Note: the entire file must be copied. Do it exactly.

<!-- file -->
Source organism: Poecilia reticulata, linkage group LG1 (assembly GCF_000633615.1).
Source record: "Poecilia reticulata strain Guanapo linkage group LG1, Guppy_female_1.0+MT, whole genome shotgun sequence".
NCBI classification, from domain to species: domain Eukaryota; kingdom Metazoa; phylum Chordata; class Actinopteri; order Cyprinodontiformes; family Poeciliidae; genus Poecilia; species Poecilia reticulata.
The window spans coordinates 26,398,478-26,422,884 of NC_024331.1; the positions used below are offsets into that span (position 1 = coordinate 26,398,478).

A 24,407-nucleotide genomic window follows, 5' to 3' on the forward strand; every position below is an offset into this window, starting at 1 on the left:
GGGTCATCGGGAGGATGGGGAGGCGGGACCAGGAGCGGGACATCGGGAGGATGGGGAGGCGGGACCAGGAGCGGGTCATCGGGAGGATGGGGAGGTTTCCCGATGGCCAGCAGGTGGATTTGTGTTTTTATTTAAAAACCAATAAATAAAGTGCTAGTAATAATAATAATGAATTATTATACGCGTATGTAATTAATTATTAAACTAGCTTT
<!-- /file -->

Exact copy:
Source organism: Poecilia reticulata, linkage group LG1 (assembly GCF_000633615.1).
Source record: "Poecilia reticulata strain Guanapo linkage group LG1, Guppy_female_1.0+MT, whole genome shotgun sequence".
NCBI classification, from domain to species: domain Eukaryota; kingdom Metazoa; phylum Chordata; class Actinopteri; order Cyprinodontiformes; family Poeciliidae; genus Poecilia; species Poecilia reticulata.
The window spans coordinates 26,398,478-26,422,884 of NC_024331.1; the positions used below are offsets into that span (position 1 = coordinate 26,398,478).

A 24,407-nucleotide genomic window follows, 5' to 3' on the forward strand; every position below is an offset into this window, starting at 1 on the left:
GGGTCATCGGGAGGATGGGGAGGCGGGACCAGGAGCGGGACATCGGGAGGATGGGGAGGCGGGACCAGGAGCGGGTCATCGGGAGGATGGGGAGGTTTCCCGATGGCCAGCAGGTGGATTTGTGTTTTTATTTAAAAACCAATAAATAAAGTGCTAGTAATAATAATAATGAATTATTATACGCGTATGTAATTAATTATTAAACTAGCTTT